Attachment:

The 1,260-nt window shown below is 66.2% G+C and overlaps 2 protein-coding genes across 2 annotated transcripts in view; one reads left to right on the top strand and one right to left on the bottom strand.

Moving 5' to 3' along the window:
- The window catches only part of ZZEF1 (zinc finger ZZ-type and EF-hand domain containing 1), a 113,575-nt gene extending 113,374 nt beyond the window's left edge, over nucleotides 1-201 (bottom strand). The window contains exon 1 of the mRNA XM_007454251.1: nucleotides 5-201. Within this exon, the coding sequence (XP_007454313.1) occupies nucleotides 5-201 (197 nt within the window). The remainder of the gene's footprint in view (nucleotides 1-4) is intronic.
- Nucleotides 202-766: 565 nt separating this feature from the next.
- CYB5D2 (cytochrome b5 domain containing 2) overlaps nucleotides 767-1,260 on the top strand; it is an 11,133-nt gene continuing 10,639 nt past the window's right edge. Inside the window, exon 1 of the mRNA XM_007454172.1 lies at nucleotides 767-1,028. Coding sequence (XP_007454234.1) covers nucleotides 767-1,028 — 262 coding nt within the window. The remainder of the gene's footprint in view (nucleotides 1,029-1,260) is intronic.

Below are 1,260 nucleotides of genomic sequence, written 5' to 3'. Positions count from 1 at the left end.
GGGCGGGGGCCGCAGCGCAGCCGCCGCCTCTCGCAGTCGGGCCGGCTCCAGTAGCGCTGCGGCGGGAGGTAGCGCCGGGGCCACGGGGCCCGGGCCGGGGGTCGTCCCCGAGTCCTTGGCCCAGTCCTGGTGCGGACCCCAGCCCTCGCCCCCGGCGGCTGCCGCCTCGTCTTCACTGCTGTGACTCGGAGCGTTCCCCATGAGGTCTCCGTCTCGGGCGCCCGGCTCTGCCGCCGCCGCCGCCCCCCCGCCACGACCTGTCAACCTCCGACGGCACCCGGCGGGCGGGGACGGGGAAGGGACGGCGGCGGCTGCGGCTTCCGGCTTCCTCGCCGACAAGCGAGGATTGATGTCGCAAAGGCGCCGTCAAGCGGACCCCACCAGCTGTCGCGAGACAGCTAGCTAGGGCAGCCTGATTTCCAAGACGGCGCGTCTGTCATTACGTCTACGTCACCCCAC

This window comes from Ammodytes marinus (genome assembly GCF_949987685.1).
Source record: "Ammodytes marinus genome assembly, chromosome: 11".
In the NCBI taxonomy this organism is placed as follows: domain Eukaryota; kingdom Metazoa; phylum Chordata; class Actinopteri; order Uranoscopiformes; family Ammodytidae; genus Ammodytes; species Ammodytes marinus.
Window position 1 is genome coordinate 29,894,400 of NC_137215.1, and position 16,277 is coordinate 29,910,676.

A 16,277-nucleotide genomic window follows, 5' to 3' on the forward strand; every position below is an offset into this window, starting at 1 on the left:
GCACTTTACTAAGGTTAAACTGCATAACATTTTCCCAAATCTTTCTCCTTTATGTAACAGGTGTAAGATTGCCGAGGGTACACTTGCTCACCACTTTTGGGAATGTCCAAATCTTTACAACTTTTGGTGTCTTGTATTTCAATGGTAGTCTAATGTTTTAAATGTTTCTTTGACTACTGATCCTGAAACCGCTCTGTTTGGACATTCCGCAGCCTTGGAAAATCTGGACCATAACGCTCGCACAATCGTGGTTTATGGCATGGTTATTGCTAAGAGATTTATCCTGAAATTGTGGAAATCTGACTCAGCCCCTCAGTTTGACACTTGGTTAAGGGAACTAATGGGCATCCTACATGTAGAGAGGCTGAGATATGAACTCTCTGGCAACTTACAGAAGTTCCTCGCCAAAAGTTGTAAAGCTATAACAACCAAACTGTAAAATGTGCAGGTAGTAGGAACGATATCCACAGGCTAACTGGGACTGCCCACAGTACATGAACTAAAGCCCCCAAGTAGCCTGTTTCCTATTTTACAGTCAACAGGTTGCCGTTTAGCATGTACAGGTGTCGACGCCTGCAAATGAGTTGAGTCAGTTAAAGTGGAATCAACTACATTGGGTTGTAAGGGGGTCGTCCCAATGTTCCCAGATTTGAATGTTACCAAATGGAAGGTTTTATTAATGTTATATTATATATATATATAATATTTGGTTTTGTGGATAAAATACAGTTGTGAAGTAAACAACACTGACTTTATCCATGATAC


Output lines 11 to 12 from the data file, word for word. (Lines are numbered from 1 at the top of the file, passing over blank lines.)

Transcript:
Window position 1 is genome coordinate 29,894,400 of NC_137215.1, and position 16,277 is coordinate 29,910,676.

A 16,277-nucleotide genomic window follows, 5' to 3' on the forward strand; every position below is an offset into this window, starting at 1 on the left: